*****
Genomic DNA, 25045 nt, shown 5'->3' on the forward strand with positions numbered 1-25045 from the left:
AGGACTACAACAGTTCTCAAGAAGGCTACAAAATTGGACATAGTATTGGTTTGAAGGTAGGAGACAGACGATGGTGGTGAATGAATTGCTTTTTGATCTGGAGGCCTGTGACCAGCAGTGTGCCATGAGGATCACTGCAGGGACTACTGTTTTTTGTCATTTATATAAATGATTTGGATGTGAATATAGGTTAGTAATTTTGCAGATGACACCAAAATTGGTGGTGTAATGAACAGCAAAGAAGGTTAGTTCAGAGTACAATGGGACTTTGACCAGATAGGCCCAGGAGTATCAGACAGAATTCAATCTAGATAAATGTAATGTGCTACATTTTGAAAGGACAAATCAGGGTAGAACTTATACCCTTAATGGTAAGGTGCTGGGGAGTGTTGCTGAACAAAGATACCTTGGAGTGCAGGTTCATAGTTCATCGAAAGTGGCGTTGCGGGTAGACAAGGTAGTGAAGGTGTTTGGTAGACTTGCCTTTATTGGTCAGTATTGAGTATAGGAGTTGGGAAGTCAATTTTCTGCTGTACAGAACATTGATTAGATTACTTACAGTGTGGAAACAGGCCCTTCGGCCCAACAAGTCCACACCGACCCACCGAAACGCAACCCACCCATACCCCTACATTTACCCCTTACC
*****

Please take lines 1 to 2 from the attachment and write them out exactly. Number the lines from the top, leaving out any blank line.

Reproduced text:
Genomic DNA, 25045 nt, shown 5'->3' on the forward strand with positions numbered 1-25045 from the left:
AGGACTACAACAGTTCTCAAGAAGGCTACAAAATTGGACATAGTATTGGTTTGAAGGTAGGAGACAGACGATGGTGGTGAATGAATTGCTTTTTGATCTGGAGGCCTGTGACCAGCAGTGTGCCATGAGGATCACTGCAGGGACTACTGTTTTTTGTCATTTATATAAATGATTTGGATGTGAATATAGGTTAGTAATTTTGCAGATGACACCAAAATTGGTGGTGTAATGAACAGCAAAGAAGGTTAGTTCAGAGTACAATGGGACTTTGACCAGATAGGCCCAGGAGTATCAGACAGAATTCAATCTAGATAAATGTAATGTGCTACATTTTGAAAGGACAAATCAGGGTAGAACTTATACCCTTAATGGTAAGGTGCTGGGGAGTGTTGCTGAACAAAGATACCTTGGAGTGCAGGTTCATAGTTCATCGAAAGTGGCGTTGCGGGTAGACAAGGTAGTGAAGGTGTTTGGTAGACTTGCCTTTATTGGTCAGTATTGAGTATAGGAGTTGGGAAGTCAATTTTCTGCTGTACAGAACATTGATTAGATTACTTACAGTGTGGAAACAGGCCCTTCGGCCCAACAAGTCCACACCGACCCACCGAAACGCAACCCACCCATACCCCTACATTTACCCCTTACC